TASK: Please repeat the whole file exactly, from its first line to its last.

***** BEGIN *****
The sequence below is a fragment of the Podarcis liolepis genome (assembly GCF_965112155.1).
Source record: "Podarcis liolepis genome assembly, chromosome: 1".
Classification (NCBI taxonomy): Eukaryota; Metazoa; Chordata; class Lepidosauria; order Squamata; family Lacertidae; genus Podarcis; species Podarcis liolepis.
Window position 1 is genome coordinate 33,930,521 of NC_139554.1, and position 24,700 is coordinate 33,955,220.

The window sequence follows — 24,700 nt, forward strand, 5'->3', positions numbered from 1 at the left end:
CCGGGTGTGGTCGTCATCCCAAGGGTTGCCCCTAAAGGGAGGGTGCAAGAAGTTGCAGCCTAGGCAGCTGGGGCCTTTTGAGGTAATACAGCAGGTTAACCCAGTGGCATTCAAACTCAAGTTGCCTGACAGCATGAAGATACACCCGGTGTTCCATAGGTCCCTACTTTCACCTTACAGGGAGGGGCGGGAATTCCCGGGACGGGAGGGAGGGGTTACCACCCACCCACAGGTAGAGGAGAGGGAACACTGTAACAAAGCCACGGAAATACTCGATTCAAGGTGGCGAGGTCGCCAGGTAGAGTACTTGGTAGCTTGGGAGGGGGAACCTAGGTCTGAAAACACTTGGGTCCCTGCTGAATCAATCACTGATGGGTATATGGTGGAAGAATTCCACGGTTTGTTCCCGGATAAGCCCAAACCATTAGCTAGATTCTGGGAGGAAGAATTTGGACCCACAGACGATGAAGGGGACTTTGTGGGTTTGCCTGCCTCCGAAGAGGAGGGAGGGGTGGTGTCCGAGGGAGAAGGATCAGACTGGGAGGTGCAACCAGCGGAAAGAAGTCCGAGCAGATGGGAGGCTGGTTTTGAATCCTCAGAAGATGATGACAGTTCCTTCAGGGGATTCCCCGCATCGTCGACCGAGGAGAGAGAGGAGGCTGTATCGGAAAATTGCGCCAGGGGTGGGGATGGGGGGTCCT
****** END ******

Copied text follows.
The sequence below is a fragment of the Podarcis liolepis genome (assembly GCF_965112155.1).
Source record: "Podarcis liolepis genome assembly, chromosome: 1".
Classification (NCBI taxonomy): Eukaryota; Metazoa; Chordata; class Lepidosauria; order Squamata; family Lacertidae; genus Podarcis; species Podarcis liolepis.
Window position 1 is genome coordinate 33,930,521 of NC_139554.1, and position 24,700 is coordinate 33,955,220.

The window sequence follows — 24,700 nt, forward strand, 5'->3', positions numbered from 1 at the left end:
CCGGGTGTGGTCGTCATCCCAAGGGTTGCCCCTAAAGGGAGGGTGCAAGAAGTTGCAGCCTAGGCAGCTGGGGCCTTTTGAGGTAATACAGCAGGTTAACCCAGTGGCATTCAAACTCAAGTTGCCTGACAGCATGAAGATACACCCGGTGTTCCATAGGTCCCTACTTTCACCTTACAGGGAGGGGCGGGAATTCCCGGGACGGGAGGGAGGGGTTACCACCCACCCACAGGTAGAGGAGAGGGAACACTGTAACAAAGCCACGGAAATACTCGATTCAAGGTGGCGAGGTCGCCAGGTAGAGTACTTGGTAGCTTGGGAGGGGGAACCTAGGTCTGAAAACACTTGGGTCCCTGCTGAATCAATCACTGATGGGTATATGGTGGAAGAATTCCACGGTTTGTTCCCGGATAAGCCCAAACCATTAGCTAGATTCTGGGAGGAAGAATTTGGACCCACAGACGATGAAGGGGACTTTGTGGGTTTGCCTGCCTCCGAAGAGGAGGGAGGGGTGGTGTCCGAGGGAGAAGGATCAGACTGGGAGGTGCAACCAGCGGAAAGAAGTCCGAGCAGATGGGAGGCTGGTTTTGAATCCTCAGAAGATGATGACAGTTCCTTCAGGGGATTCCCCGCATCGTCGACCGAGGAGAGAGAGGAGGCTGTATCGGAAAATTGCGCCAGGGGTGGGGATGGGGGGTCCT